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Mr. Smarty Plants - Growing Sophora gypsophila from seed

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Wednesday - April 23, 2008

From: Espanola, NM
Region: Southwest
Topic: Propagation, Seeds and Seeding, Transplants, Shrubs
Title: Growing Sophora gypsophila from seed
Answered by: Nan Hampton

QUESTION:

Sophora gypsophila B.L. Turner & Powell Do you have any information on growing this small tree from seed? I have a few seeds and would like to try. What conditions break seed dormancy? I have grown pondersoa pine, black locust and honey locust from seed in the past. Thanks.

ANSWER:

There doesn't seem to be any readily available information on the germination of the seeds of Sophora gypsophila (Guadalupe Mountain necklacepod) specifically, but there are a couple of sources of information about Sophora in general.

Jill Nokes in How to Grow Native Plants of Texas and the Southwest says:

"Germination of Sophora is delayed by a hard seed coat. Seeds may be filed or mechanically scarified with a knife. Or soak them in concentrated sulfuric acid for 30-90 minutes immediately before sowing.

Pretreated seeds will germinate within 2 weeks in a greenhouse or outdoors after the soil has warmed. Plant the seeds in individual containers that are deep enough to accommodate a relatively long initial root. The soil medium should be extremely well drained and drenched with a fungicide before the seeds are sown. Seedlings do not transplant well from the flat and are also sensitive to overhead watering."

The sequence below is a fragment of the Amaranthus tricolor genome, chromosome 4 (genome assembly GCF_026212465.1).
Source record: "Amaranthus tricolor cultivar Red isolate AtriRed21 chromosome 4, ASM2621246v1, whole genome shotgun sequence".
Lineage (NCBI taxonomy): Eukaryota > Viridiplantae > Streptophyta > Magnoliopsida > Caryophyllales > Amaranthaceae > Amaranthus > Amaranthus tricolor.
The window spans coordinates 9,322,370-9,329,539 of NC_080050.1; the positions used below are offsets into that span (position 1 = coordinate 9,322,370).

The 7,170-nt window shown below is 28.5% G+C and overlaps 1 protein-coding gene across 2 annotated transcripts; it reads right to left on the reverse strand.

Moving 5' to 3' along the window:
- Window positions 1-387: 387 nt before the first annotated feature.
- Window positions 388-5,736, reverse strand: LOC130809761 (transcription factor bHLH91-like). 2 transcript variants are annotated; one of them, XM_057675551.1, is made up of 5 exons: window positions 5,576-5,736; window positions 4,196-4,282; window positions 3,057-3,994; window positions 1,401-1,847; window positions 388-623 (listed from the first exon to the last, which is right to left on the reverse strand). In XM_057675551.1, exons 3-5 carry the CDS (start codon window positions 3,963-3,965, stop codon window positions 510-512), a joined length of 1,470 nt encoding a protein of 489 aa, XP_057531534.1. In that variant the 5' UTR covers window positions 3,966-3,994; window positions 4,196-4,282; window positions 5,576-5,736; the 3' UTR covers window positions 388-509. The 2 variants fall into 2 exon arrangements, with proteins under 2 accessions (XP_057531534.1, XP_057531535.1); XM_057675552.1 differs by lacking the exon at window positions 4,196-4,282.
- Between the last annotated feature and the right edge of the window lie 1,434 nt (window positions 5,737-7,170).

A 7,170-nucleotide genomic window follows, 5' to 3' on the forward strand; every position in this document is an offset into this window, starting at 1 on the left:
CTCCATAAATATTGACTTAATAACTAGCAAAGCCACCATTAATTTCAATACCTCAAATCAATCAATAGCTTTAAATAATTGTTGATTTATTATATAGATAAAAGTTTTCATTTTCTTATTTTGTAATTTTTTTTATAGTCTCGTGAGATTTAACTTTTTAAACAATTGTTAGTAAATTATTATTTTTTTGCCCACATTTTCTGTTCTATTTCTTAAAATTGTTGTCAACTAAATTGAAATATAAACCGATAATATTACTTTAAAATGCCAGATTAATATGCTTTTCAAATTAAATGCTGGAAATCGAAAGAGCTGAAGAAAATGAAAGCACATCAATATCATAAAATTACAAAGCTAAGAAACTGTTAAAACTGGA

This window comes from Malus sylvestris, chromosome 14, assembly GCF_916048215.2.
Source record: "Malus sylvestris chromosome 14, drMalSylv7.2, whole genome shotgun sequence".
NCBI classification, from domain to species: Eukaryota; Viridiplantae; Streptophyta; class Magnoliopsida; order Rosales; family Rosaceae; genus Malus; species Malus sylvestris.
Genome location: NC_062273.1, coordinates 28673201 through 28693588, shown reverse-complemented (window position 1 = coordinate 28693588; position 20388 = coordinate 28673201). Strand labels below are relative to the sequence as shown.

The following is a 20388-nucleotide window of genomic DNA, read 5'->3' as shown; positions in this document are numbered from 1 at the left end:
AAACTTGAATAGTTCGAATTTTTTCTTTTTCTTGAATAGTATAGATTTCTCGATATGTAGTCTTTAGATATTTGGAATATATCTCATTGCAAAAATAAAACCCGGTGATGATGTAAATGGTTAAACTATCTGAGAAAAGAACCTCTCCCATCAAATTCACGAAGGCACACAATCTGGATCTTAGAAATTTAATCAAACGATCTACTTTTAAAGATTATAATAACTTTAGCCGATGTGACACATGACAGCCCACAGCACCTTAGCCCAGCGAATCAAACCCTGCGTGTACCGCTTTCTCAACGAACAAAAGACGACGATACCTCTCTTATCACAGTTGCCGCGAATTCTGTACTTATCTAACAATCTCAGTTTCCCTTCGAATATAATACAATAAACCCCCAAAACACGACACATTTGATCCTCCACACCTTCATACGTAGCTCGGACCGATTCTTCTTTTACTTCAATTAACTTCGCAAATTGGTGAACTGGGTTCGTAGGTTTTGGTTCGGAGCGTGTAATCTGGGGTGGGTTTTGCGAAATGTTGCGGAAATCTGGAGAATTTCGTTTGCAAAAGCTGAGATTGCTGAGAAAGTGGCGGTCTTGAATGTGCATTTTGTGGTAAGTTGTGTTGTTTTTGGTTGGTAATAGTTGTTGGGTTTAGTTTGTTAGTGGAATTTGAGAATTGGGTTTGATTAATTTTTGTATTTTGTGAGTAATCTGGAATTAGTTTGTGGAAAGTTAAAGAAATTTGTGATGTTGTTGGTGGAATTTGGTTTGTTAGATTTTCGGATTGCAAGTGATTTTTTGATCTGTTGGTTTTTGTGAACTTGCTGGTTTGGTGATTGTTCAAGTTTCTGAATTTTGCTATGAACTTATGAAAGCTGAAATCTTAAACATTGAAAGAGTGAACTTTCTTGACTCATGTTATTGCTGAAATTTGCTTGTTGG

Specifically about S. gypsophila she says:

"Though slow growing and susceptible to damping off, this species would make a handsome ornamental hedge or border plant... Guadalupe Mountain Laurel will not thrive in areas with higher humidity and high nighttime summer temperatures. It is also intolerant of poor drainage."

From the Thompson & Morgan Successful Seed Raising Guide the entry for Sophora gives the time for germination as 10-21 days at a temperature of 70-85 F. The growth medium should be well drained and the seeds should just be covered with compost or sharp sand. Chipping and soaking the seeds before sowing is recommended. Their instructions for chipping and soaking read:

"SPECIAL TREATMENT - Hard Seeds-Chipping

Some seeds, e.g. Sweet peas, lpomaea etc., have hard seed coats which prevent moisture being absorbed by the seed. All that is needed is for the outer surface to be scratched or abraided to allow water to pass through. This can be achieved by chipping the seed with a sharp knife at a part furthest away from the 'eye', by rubbing lightly with sandpaper or with very small seed pricking carefully once with a needle etc.

SPECIAL TREATMENT - Hard Seeds-Soaking

Soaking is beneficial in two ways; it can soften a hard seed coat and also leach out any chemical inhibitors in the seed which may prevent germination. 24 hours in water which starts off hand hot is usually sufficient. If soaking for longer the water should be changed daily. Seeds of some species (e.g. Cytisus, Caragana, Clianthus) swell up when they are soaked. If some seeds of a batch do swell within 24 hours they should be planted immediately and the remainder pricked gently with a pin and returned to soak. As each seed swells it should be removed and sown before it has time to dry out."

Mr. Smarty Plants hopes this information helps you achieve successful germination of your Guadalupe Mountain Laurel seeds!

 

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